NSW Environment Protection Authority and University of Sydney

University of Sydney pleads guilty and is convicted for offences against the Radiation Control Act 1990 and the Radiation Control Regulation 2013.

The University of Sydney (“the University”) has pleaded guilty and been convicted by the Land and Environment Court of NSW for offences under section 6(6) of the Radiation Control Act 1990 (“RC Act”) and clause 34(1) of the Radiation Control Regulation 2013.

The convictions relate to an incident which occurred in January 2019 in which the University engaged a contractor to decommission and dispose of a positron emission tomography scanner which contained a sealed radioactive caesium-137 source (“the Source”). The University was required to obtain consent from the EPA’s Chairperson to dispose of the Source, and to ensure that it was not given to or possessed by any person who did not hold an appropriate licence. It did not do so.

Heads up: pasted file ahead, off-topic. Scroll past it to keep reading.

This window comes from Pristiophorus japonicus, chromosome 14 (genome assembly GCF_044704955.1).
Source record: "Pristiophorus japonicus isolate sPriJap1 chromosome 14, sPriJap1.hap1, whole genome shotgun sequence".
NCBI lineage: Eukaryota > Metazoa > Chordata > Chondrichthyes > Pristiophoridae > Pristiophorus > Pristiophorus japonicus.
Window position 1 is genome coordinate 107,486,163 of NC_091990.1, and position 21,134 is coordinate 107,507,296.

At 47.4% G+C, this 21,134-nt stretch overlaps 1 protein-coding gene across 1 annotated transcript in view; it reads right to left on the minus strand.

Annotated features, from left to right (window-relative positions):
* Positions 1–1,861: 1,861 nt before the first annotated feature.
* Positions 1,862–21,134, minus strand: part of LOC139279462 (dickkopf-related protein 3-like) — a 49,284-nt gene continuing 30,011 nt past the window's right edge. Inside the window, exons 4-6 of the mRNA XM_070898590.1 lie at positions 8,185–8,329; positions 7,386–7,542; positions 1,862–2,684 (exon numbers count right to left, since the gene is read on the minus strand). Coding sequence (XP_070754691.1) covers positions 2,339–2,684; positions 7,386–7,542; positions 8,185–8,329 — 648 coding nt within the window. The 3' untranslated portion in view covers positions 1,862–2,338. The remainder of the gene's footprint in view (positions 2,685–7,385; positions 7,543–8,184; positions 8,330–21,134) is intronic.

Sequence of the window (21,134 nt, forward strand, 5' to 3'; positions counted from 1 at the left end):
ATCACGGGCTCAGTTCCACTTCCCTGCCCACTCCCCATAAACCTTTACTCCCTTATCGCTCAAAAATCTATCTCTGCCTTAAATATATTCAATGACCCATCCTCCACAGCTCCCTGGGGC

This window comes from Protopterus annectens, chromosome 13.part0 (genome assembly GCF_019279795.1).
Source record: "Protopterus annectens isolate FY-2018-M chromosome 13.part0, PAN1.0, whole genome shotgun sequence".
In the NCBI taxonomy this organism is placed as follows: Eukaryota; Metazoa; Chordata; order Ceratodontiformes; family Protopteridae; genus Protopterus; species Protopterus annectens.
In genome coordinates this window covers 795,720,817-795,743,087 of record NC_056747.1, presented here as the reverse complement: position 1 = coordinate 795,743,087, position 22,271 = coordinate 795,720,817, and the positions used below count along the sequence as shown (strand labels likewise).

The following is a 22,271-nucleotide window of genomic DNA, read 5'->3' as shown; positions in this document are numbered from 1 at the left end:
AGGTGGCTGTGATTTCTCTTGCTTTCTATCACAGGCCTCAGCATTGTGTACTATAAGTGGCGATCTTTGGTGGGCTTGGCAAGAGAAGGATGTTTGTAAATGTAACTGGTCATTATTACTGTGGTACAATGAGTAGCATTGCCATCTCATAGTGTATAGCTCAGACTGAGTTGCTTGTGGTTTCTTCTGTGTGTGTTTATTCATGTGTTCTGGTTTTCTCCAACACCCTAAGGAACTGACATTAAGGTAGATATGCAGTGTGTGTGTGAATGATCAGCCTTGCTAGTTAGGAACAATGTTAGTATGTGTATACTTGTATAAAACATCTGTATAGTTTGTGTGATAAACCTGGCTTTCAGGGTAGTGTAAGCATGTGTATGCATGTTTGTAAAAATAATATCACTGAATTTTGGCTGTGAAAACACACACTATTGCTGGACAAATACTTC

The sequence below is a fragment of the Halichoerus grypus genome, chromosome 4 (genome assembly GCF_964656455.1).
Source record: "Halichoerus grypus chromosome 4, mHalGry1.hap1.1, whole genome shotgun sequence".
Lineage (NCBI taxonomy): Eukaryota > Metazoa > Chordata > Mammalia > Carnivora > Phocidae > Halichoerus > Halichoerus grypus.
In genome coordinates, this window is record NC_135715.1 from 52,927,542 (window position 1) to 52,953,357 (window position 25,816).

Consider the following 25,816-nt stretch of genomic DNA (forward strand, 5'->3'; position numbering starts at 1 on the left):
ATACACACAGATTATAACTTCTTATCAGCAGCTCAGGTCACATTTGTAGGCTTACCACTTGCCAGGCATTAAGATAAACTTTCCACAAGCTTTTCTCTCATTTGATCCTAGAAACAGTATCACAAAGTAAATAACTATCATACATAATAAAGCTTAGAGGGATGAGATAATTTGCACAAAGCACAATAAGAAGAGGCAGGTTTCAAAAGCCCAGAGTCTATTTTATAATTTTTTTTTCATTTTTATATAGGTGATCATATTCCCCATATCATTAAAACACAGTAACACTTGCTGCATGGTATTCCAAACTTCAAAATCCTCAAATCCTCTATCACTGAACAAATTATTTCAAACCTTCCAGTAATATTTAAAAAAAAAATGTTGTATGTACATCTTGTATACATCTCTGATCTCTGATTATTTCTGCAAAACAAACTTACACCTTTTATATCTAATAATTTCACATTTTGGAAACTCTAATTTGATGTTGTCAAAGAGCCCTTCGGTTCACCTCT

The Source was transported from the University’s premises in Camperdown NSW to a scrap metal yard in Chipping Norton NSW by a company which was not licensed under the RC Act to transport it.

The Source was subsequently sent from Chipping Norton to another scrap metal yard in Hexham NSW, where it was detected via a radiation alarm and reported to the EPA. No actual harm was caused to the environment or any person as a result of the offences and the Source remained in its protective casing at all times. There is no suggestion the offences were intentional or caused by negligence or recklessness.

The University was prosecuted by the EPA and pleaded guilty to the two offences. On 14 April 2022, the Court ordered the University to:

  1. pay a fine of $61,000, with 50% of the fine to be paid to the EPA as a moiety;
  2. pay the EPA’s legal costs as agreed or assessed; and
  3. cause this notice to be published in the Sydney Morning Herald, the ARPS Quarterly Newsletter, on its website and posted on Facebook.

The Court’s judgement can be accessed here: Environment Protection Authority v University of Sydney – NSW Caselaw.

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